twista

Cancel culture has a new target in their sights. Twista was trying to be funny but it seems the jokes on him.

At midnight, promising Virginia singer-rapper D.R.A.M. will deliver his debut album Big Baby D.R.A.M. But that didn’t stop him from liberating “Wifi,” his highly anticipated collaboration with Erykah Badu, a few hours early.

Nicki Minaj has the Internets talking a bit more than usual due her verse on DJ Mustard’s new single “Don’t Hurt Me.”

Twista and a few of his associates faced charges in Indiana after they were nabbed by authorities back in March for possessing a half-ounce of marijuana. It was announced Tuesday that the charges would be dropped after the driver of the vehicle claimed responsibility for possession of the drug. 

With summer just around the corner, a handful of songs are sure to reign supreme throughout the season (Drake’s “One Dance, anyone?), but there’s no clearcut dominant rap record. But in comes Wiz Khalifa with a potential anthem titled “Pull Up,” featuring Lil Uzi Vert.

The Game was quick to hit the booth after hearing of music icon Prince’s untimely passing yesterday (April 21). The product of the studio session is a song aptly titled “Rest In Purple,” featuring songstress Lorine Chia.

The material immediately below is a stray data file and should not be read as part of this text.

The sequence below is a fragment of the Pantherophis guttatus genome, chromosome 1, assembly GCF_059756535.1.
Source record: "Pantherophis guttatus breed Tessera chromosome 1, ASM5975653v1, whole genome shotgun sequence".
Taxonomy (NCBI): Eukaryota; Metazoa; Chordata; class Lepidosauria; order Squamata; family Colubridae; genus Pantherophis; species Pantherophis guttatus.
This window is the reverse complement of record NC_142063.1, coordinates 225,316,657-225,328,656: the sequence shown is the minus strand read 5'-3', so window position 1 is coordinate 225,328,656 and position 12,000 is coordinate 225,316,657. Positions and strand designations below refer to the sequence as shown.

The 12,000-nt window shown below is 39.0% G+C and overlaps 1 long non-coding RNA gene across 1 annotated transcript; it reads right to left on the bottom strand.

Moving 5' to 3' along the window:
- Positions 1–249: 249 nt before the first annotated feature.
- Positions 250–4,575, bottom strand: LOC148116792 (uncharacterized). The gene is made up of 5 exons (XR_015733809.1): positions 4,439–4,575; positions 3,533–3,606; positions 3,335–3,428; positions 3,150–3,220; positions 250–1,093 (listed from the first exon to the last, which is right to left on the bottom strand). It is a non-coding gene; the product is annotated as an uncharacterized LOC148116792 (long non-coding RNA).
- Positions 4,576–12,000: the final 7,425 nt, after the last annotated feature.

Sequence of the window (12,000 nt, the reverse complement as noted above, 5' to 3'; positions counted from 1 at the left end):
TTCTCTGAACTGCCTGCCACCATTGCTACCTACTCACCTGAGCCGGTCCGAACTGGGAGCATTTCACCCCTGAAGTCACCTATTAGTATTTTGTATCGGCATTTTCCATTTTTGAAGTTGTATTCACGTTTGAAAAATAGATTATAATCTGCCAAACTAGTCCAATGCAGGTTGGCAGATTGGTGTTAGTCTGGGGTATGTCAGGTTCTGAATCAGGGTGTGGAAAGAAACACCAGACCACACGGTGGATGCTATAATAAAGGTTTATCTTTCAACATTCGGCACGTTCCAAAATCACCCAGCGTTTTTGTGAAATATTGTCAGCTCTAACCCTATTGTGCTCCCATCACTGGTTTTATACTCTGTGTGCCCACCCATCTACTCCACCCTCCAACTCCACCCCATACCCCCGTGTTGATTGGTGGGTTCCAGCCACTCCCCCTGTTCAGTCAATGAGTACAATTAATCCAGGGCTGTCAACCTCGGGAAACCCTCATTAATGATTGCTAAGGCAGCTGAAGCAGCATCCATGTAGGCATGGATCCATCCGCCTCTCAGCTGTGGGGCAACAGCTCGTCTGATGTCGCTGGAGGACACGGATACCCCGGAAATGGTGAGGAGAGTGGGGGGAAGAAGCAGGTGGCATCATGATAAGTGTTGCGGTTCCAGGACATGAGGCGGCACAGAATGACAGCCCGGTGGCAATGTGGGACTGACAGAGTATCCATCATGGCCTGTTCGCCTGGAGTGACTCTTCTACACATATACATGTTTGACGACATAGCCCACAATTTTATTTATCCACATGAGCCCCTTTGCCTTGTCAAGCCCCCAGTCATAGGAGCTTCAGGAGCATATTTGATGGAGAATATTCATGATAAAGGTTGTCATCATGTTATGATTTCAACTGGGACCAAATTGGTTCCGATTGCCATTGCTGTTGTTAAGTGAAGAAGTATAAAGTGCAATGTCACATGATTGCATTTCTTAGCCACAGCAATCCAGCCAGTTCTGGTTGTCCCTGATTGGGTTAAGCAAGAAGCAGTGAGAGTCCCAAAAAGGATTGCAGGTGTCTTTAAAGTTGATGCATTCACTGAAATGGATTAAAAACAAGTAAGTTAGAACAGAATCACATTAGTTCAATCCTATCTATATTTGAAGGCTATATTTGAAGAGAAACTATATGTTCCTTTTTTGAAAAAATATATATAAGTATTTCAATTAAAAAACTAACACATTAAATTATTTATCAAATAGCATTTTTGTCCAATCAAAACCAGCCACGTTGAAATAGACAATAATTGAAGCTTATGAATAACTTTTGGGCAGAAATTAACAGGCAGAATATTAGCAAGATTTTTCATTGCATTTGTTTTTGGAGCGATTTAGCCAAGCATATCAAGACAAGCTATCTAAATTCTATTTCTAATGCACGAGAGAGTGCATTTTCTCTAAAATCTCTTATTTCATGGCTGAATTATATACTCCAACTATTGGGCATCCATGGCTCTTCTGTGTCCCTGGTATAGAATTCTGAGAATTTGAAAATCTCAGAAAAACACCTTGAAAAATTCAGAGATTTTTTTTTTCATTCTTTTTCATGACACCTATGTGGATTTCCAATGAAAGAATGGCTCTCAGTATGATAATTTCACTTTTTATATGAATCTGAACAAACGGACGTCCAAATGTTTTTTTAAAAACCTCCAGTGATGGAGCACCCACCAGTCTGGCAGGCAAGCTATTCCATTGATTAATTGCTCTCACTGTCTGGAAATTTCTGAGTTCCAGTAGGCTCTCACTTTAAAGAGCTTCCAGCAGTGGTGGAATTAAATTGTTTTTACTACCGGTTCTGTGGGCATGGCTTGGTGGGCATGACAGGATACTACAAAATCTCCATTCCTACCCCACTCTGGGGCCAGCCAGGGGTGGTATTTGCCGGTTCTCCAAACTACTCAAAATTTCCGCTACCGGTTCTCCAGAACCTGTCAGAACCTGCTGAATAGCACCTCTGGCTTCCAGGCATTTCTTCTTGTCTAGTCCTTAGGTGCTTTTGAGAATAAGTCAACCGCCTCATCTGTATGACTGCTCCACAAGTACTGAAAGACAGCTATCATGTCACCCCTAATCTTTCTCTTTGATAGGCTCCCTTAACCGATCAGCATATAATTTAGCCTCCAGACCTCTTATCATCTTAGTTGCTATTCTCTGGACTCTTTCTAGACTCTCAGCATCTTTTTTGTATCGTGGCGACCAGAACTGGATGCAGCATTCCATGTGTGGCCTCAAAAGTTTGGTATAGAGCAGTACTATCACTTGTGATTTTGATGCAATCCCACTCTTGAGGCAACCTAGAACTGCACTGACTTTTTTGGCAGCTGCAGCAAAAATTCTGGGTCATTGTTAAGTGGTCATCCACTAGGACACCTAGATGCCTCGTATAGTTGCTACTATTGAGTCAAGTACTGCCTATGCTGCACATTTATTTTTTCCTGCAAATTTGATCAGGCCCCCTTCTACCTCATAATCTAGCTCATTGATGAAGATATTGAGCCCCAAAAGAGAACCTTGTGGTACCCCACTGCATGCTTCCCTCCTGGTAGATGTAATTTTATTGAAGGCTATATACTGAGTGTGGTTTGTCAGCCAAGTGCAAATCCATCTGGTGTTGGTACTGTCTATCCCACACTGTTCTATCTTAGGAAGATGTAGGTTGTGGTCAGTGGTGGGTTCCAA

A weed bust got in the way of Twista’s business commitments last night (March 24). The Chicago native was arrested on his way to a performance in Indiana.

On August 22, the Chicago Footaction Flagship Store implemented itself on 26-28 State Street to give a city already renown for its keen fashion sense a major boost. Whether you’re a citizen or tourist, a view of the Chicago skyline while purchasing kicks couldn’t heighten the experience that much better.

This edition of Wired Tracks highlights two fresh releases from Detroit rapper Dej Loaf, who returns with two new songs for your listening pleasure.

The news of the Jackie Robinson team being stripped of their Little League World Series title over alleged residential violation is heartbreaking for many. Especially when you consider the desolate conditions in Chicago and the youth having very few opportunities to successfully out of trouble.

The lyrics from Chicago rap group Do or Die‘s 1996 smash debut single “Po Pimp,” featuring Twista, made its way onto a fourth-grader’s homework assignment. The parents of the boy were angered by the vulgar verses and voiced their frustration to a school superintendent and board.

While Twista is fully capable of strapping up and keeping it hardcore with the rest of his Chicago brethren, he’s equally renown for his tracks aimed to rouse his female audience.